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Doing the People’s Work-Part II

So much for the “fiscal conservatives” in Tustin; Blogger Jeff Gallagher had a terrific post yesterday that was overshadowed by the Supreme Court ruling on the constitutionality on Heatlhcare Reform.  The issue in Tustin — $600,000 budgeted for “legal services” and the cost of two lawsuits against Tustin Unified has now exceeded $800,000.

The lawsuits aren’t about good policy.  The lawsuits are about Council member Jerry Amante inserting his influence over the school system in Tustin of which he has almost no claim.

From Jeff’s post:

What may surprise you is that the city, in a recent request for information, informed me their legal fees for the lawsuits has risen to $810,000. That is an increase of $450,000 just to defend two lawsuits for the past year. Most of the cost, $740,427.98, has been billed by Woodruff, Spradlin & Smart, the city’s contract law office that furnishes City Attorney, David Kendig. Keep in mind this is only for one issue and not for general services. I recall reading in the proposed 2012-2013 budget, legal services were budgeted at $600,000 for the entire year. We’ll see how that works out.

The rest of the billing has gone to Remy Moose Manley, an environmental law firm located in Sacramento that appears to work mainly for government entities. They billed the city $61,380.74. Smaller amounts went to public relations firm and a firm that specializes in school facilities planning. We heard that the city is planning to use a different law office to push their latest lawsuit, where venue was changed to Riverside courts because the city did not think they could get a fair shake here in Orange County. No billings from that firm yet.

What is really interesting is that, since the latest offer and response by the city and the district respectively, there has not been any progress. In April, when the first of the lawsuits was scheduled for trial, the judge decided to continue it until after his vacation. So, both sides have had the opportunity to approach the other with further mediation. The issue has become so contentious between the two, neither side is talking to the other. So, we have to wonder what the city council is talking about in closed session when they list the lawsuits.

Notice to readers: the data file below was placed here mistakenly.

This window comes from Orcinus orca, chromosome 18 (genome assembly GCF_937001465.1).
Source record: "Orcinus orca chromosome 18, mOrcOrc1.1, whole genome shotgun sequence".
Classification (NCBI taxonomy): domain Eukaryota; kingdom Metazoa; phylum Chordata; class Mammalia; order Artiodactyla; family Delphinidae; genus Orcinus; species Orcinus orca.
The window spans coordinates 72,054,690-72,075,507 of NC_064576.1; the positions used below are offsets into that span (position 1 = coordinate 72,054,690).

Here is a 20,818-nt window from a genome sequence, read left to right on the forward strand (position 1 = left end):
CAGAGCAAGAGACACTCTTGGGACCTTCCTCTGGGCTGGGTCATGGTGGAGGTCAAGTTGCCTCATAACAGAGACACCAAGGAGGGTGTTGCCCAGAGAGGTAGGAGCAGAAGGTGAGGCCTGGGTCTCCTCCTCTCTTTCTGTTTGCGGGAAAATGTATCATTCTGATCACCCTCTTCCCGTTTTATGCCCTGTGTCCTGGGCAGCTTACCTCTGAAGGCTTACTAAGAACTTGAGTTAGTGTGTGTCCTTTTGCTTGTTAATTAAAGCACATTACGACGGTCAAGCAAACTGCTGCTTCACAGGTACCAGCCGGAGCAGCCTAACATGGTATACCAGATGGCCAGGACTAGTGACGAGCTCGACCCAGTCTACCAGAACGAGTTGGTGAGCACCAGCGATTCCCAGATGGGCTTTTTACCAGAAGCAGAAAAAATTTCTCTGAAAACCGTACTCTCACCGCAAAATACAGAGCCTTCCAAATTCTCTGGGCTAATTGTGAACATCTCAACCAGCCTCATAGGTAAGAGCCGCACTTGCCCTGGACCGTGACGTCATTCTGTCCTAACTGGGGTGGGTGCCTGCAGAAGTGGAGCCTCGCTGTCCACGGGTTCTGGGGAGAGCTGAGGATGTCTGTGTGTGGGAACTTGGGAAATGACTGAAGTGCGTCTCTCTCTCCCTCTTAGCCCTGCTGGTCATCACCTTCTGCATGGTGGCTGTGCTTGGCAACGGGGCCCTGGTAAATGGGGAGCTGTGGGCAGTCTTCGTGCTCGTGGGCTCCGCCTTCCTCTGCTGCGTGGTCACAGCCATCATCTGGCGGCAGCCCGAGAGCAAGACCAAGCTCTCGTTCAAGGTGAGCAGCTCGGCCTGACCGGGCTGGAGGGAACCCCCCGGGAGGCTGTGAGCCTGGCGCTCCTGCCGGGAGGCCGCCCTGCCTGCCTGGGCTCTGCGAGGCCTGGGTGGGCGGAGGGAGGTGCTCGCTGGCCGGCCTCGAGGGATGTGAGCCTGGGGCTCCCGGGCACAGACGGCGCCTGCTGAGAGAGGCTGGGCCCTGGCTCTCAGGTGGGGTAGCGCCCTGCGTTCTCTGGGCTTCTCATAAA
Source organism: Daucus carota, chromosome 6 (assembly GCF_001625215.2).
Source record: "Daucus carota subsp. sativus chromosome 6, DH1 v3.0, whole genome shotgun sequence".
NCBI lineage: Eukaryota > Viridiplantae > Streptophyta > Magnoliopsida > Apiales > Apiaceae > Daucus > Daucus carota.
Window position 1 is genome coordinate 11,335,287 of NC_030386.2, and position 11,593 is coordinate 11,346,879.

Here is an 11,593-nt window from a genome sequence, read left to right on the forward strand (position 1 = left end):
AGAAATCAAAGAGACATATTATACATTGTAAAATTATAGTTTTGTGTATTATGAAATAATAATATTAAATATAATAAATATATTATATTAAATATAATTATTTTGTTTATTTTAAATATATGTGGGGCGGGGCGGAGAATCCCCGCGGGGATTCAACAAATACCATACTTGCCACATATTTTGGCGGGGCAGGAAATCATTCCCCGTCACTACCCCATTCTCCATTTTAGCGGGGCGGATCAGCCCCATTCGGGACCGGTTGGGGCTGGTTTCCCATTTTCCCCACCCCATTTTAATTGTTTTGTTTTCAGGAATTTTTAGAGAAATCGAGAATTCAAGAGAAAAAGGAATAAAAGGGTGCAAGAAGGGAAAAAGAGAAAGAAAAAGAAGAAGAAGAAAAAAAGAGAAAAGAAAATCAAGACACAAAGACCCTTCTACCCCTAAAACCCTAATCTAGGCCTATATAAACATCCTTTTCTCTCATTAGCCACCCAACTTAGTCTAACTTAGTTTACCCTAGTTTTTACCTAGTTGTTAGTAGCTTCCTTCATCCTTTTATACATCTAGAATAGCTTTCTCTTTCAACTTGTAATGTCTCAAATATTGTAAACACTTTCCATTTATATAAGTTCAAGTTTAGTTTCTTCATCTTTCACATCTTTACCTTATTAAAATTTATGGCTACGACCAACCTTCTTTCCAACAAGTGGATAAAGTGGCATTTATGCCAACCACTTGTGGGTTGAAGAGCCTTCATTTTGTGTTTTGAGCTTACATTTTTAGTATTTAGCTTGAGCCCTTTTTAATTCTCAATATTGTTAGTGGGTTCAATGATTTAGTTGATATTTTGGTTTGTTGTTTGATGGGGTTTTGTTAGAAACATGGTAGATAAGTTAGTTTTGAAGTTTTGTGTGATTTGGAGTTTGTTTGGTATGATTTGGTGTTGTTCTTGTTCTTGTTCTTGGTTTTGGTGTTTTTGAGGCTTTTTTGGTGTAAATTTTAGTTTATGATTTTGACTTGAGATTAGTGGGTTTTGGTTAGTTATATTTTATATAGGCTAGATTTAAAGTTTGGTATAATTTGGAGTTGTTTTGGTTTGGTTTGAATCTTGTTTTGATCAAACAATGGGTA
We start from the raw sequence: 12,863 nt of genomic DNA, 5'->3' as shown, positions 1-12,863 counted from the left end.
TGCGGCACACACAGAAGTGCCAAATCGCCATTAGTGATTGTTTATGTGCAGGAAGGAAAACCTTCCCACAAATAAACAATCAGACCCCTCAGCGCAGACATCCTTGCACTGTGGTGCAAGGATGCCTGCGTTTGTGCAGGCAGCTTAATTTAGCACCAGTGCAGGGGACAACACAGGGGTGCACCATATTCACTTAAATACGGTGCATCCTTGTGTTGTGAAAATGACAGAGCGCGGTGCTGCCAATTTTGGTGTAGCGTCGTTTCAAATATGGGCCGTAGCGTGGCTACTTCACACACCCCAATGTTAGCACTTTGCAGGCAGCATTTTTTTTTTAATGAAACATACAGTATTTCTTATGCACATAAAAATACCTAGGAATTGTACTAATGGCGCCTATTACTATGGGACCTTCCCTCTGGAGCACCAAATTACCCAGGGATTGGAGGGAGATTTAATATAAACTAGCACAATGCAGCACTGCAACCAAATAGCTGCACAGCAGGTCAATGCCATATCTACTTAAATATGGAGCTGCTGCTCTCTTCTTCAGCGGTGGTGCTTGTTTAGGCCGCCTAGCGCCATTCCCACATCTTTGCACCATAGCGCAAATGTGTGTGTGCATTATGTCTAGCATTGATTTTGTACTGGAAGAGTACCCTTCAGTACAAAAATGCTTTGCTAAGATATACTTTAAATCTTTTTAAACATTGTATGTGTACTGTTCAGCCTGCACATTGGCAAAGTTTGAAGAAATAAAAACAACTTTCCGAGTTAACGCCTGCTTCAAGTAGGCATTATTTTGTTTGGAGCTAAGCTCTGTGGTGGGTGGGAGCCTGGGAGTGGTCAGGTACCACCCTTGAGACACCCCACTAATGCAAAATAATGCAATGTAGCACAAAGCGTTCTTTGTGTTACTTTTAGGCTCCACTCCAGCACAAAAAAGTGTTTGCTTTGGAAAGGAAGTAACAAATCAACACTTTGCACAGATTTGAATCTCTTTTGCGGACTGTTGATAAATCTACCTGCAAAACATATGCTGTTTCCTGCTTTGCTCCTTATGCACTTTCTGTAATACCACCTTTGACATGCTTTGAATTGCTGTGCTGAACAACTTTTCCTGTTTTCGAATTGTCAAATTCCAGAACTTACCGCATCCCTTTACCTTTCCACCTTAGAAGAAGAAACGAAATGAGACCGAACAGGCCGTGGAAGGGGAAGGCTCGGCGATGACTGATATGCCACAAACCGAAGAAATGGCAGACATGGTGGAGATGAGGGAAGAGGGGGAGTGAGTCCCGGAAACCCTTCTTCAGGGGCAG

The upcoming trial, if there ever is one, will be the turning point. TUSD is strong in their belief they do not require permitting from the city of Tustin. If they win at trial, and that is likely given all the facts of the case, both sides should sit down and settle the remaining issues. One of the points in the city’s November offer to the district was that both sides would pay their own legal fees. Apparently, Jerry still doesn’t get the fact that it is the taxpayer who will be on the hook for both parties. That in itself should prompt them to continue attempts to resolve their differences. Unfortunately, it looks as if they are fast headed to the two million dollar mark and beyond, with the only clear winners being the lawyers.

So while Mr. Amante wants to play nickel and dime gotcha with a recovering cancer survivor in Deborah Gavello, he’s counting on taxpayers to pay no attention to that man behind the curtain so willing to blow through the city’s legal budget on a legal folly that is nothing more than a question for power.  When TUSD wins, they should sue the city of Tustin for legal fees so that money can go back to the classroom where it belongs.

The ones being screwed here are the taxpayers of Tustin — twice.  And Amante is doing the screwing.  Time for a new set of screwdrivers.